vleeskuikens - vruchtbaarheid - bevruchting - vloeren - roostervloeren - infertiliteit - ligstro - ovipositie - stallen - vleeskuikenouderdieren - broilers - fertility - fertilization - floors - grid floors - infertility - litter - oviposition - stalls - broiler breeders
    Praktijkonderzoek Pluimveehouderij (PP) heeft bij vleeskuikenouderdieren onderzocht of de kleur van kunststof roosters invloed had op het legnestgebruik. Bij de witte was het legnestgebruik net zo goed als bij de bruine.
    Tussentijdse resultaten onderzoek leghennen in batterijen
    Niekerk, Th.G.C.M. van; Reuvekamp, B.F.J. - \ 1996
    Praktijkonderzoek voor de Pluimveehouderij 7 (1996)3. - ISSN 0924-9087 - p. 4 - 7.
    batterijhuisvesting - snavelkappen - drogen - voer - hennen - mest - ovipositie - eiwitten - triticum aestivum - tarwe - battery husbandry - debeaking - drying - feeds - hens - manures - oviposition - proteins - triticum aestivum - wheat
    In februari van 1996 is een nieuw koppel leghennen in de batterijstal van PP geplaatst. Er worden weer diverse onderwerpen onderzocht: vroegrijpheid, tarwe bijvoeren, laag-eiwitvoer, snavelkappen en mestdroging.
    Vleeskuikenouderdieren: het broedeigewicht als richtlijn bij gecontroleerd voeren
    Haar, J.W. van der - \ 1996
    Praktijkonderzoek voor de Pluimveehouderij 7 (1996)2. - ISSN 0924-9087 - p. 20 - 24.
    diervoedering - broedsheid - ontwikkeling - eierproductie - voedingsrantsoenen - groei - uitbroeden - ovipositie - vleeskuikenouderdieren - animal feeding - broodiness - development - egg production - feed rations - growth - hatching - oviposition - broiler breeders
    Om bij vleeskuikenouderdieren een goede broedeiproductie te realiseren en de voerkosten zo laag mogelijk te houden, moet er voldoende, maar niet teveel voer aan de hennen worden verstrekt. De voergift zal dan ook regelmatig aangepast moeten worden.
    Eikwaliteit bij welzijnskooien niet beter ondanks maatregelen
    Reuvekamp, B.F.J. ; Niekerk, Th.C.G.M. van - \ 1996
    Praktijkonderzoek voor de Pluimveehouderij 7 (1996)2. - ISSN 0924-9087 - p. 11 - 15.
    huisvesting, dieren - dierlijke producten - dierenwelzijn - batterijhuisvesting - hennen - ovipositie - kwaliteit - animal housing - animal products - animal welfare - battery husbandry - hens - oviposition - quality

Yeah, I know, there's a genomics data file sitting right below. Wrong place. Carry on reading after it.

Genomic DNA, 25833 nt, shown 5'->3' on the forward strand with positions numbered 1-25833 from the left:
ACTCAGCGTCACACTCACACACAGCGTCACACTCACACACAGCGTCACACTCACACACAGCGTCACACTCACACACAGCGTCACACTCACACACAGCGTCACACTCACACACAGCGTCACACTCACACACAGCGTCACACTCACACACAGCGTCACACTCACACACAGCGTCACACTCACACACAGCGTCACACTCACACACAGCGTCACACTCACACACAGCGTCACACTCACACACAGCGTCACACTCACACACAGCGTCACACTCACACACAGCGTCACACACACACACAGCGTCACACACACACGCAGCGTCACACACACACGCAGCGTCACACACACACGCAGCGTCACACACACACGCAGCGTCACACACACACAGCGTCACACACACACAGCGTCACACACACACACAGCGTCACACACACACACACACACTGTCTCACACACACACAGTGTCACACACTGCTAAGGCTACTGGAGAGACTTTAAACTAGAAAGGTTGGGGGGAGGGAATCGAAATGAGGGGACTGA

Over het algemeen zijn de legprestaties van de hennen in de welzijnskooien goed. Helaas is de eikwaliteit ronduit slecht te noemen. Door de nesten aan te passen is getracht de positie van de hennen in het legnest te beonvloeden. Dit zou tot een verbetering van de eikwaliteit moeten leiden.
    Vleeskuikenouderdieren: het gebruik van een automatisch dierweegsysteem bij het voeren naar legpercentage en groei
    Haar, J.W. van der - \ 1996
    Praktijkonderzoek voor de Pluimveehouderij 7 (1996)1. - ISSN 0924-9087 - p. 22 - 26.
    diervoedering - automatisering - weegschalen - ontwikkeling - eierproductie - groei - mechanisatie - ovipositie - weegapparaten - vleeskuikenouderdieren - animal feeding - automation - balances - development - egg production - growth - mechanization - oviposition - weighers - broiler breeders
    Bij vleeskuikenouderdieren komt een belangrijk deel van de kosten voor rekening van het voer. Om de voerkosten laag te houden moet de voergift afgestemd worden op het legpercentage en de groei van de dieren. Naast een goed inzicht in de eiproduktie moet men ook een goed inzicht hebben in de gewichtsontwikkeling van de dieren. Bij Praktijkonderzoek Pluimveehouderij (PP) is onderzocht welke rol een automatisch dierweegsysteem hierbij kan spelen.
    Legnest in batterijkooi
    Niekerk, Th.G.C.M. van - \ 1995
    Praktijkonderzoek voor de Pluimveehouderij 6 (1995)4. - ISSN 0924-9087 - p. 13 - 18.
    dierlijke producten - batterijhuisvesting - eierproducten - eieren - nesten - ovipositie - pluimveehokken - kwaliteit - animal products - battery husbandry - egg products - eggs - nests - oviposition - poultry housing - quality
    In dit artikel wordt ingegaan op het inbrengen van een legnest in een batterijkooi. De resultaten tot nu toe geven aan, dat de hennen graag gebruik maken van het nest, maar dat er nog duidelijke problemen zijn met betrekking tot de eikwaliteit.
    Vroegrijpheid bij vleeskuikenouderdieren
    Haar, J.W. van der - \ 1994
    Beekbergen : Praktijkonderzoek Pluimveehouderij (PP uitgave : praktijkonderzoek pluimveehouderij 17) - 21
    ovipositie - vleesproductie - vleeskuikens - productiviteit - rentabiliteit - dierhouderij - vleeskuikenouderdieren - oviposition - meat production - broilers - productivity - profitability - animal husbandry - broiler breeders